Seaman’s Minor Injury Results in Big Time Award
Compensation Made For ‘Anguish’ Of Lost Career
By Eric T. Berkman
Massachusetts Lawyers Weekly
February 16, 1998
Loss of limb. Permanent paralysis. Brain damage. Death. Those are the images generally conjured up by news of a multi-million-dollar verdict.
But mental anguish?
That may not be the kind of thing typically associated with a huge recovery.
However, Boston admiralty lawyer Michael B. Latti and his daughter Carolyn will tell you that the psychological and emotional torment of losing one’s life work can be devastating enough to prompt even the stingiest jurors to go for the financial jugular. That’s what happened last year when the Lattis represented a tanker captain who incurred a relatively minor shoulder injury that put an end to his sea-going career.
“Work is always put forth by every psychiatrist as one of the top motivating factors in life,” says Michael Latti. “I’ve always spent a lot of time on people’s work and inability [to continue working]. … The inability to do [what someone loves] destroys a human being.” This is particularly true with a seaman, Carolyn Latti adds.
“Work defines who he is and it defined who [our client] was,” she says. “It was his whole family tradition — his whole family had been seamen.”
Riding The Tide
The Lattis’ client, plaintiff Eric Wilson, was a 33-year-old chief mate on the “Overseas Boston,” a 900-foot oil tanker owned by defendant Maritime Overseas Corp.
On Jan. 19, 1994, the plaintiff was on an inflatable raft inside a water-filled cargo tank, repairing his ship’s hydraulic lines. A wave suddenly developed inside the tank and pushed the plaintiff upwards into a deck beam, causing a mild compression fracture between his shoulder blades.
Approximately a year later, the fracture had healed and the plaintiff returned to work on the vessel. However, he experienced back pain whenever he performed seaman’s duties like lifting heavy objects and climbing ladders.
Several months later, the plaintiff was promoted to captain, achieving the culmination of a lifelong dream.
“He had been groomed as a sea captain from childhood,” notes Michael Latti. “His ancestors were sea captains dating back to the China trade in the 1840’s.”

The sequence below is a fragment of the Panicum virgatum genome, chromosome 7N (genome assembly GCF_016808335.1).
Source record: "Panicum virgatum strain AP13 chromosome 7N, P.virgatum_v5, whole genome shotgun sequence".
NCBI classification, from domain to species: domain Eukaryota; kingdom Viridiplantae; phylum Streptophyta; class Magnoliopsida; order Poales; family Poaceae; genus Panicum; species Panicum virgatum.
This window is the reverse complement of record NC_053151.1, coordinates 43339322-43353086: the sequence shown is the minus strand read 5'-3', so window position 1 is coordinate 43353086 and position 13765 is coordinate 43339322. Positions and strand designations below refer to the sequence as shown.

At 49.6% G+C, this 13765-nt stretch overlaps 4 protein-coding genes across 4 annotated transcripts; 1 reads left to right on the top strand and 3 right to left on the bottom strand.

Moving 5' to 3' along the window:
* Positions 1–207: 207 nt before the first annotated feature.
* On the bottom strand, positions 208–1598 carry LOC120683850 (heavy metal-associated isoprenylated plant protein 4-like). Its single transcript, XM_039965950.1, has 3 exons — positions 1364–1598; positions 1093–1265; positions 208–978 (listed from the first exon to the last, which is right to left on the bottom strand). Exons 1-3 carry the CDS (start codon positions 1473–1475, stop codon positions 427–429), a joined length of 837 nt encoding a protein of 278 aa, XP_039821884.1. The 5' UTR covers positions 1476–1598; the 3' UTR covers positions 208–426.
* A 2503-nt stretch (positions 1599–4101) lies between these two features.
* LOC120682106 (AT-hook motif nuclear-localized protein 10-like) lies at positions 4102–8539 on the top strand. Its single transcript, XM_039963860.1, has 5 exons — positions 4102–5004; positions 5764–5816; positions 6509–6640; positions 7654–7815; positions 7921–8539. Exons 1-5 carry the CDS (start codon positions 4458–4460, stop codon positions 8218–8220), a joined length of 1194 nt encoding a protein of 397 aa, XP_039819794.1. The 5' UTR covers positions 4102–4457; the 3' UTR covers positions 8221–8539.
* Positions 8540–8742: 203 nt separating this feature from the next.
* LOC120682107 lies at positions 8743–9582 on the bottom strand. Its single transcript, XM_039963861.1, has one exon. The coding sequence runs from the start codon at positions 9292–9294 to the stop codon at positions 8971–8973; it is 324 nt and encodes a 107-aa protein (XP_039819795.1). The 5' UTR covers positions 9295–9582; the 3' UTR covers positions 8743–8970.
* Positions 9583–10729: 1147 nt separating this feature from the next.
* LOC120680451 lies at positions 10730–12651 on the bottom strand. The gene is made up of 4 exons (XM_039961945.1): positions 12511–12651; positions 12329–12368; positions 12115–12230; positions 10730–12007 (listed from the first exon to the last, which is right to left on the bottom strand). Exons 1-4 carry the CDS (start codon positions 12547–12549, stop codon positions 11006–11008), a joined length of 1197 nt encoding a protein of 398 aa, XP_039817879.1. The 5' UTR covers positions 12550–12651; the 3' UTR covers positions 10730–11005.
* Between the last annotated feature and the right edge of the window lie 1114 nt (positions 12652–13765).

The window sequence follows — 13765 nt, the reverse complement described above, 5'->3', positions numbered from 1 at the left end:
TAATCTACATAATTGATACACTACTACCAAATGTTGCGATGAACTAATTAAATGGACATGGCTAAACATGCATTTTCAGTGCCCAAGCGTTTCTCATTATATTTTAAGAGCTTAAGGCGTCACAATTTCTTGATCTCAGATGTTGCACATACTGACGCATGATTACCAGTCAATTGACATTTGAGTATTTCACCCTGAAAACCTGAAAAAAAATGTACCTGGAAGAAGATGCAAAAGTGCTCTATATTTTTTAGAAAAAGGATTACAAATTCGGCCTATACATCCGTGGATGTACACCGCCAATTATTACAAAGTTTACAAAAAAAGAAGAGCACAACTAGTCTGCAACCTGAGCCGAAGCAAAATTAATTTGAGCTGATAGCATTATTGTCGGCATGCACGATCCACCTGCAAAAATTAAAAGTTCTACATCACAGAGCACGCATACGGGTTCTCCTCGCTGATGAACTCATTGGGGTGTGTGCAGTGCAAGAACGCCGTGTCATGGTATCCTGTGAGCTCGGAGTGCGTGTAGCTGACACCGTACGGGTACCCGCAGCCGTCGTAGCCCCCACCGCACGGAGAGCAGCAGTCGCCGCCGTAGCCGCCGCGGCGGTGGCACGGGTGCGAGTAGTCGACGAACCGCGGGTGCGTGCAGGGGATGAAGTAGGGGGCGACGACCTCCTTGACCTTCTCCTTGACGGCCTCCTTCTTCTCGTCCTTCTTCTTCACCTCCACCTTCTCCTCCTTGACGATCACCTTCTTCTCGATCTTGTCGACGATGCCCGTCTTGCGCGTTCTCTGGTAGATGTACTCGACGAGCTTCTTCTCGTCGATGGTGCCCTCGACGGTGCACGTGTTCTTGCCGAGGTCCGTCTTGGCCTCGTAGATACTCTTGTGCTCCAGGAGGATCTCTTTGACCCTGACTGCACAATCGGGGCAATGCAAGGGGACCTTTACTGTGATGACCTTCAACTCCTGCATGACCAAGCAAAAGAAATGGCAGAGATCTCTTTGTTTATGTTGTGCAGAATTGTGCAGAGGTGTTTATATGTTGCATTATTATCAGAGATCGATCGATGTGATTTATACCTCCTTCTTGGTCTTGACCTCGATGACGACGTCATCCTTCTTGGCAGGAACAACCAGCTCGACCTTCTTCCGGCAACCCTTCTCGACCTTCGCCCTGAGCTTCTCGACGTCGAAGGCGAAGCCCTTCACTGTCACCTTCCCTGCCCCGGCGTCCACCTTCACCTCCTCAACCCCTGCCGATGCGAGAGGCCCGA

Before sailing, however, the defendant asked for a duty status report from the plaintiff’s treating physician. The report, which stated that the plaintiff was capable of doing administrative and captain duties, was faxed to the defendant before the plaintiff left to join the ship. When the plaintiff reported for duty, he went through a change of command ceremony with the ship’s officers and crew. Several hours later, however, the defendant relieved the plaintiff of his command because the plaintiff was now expected to perform physical duties in addition to the administrative duties of a captain.
“This was probably one of the shortest commands on record,” Latti states. “They did not really try to work with him — they just bumped him right off of that ship … He came home a broken man.” In November 1996, when the plaintiff attempted to renew his captain’s license with the U.S. Coast Guard, he learned that a captain was now required to perform all duties, including those of an able-bodied seaman.
“It was at this time that [the plaintiff] realized he would never return to sea as a captain and live his dream,” says Latti. The plaintiff hired the Lattis to file suit under the Jones Act, which permits seagoing employees to sue their employers for torts committed at sea. The suit — filed in U.S. District Court in Boston — also included an unseaworthiness claim under the General Maritime Law.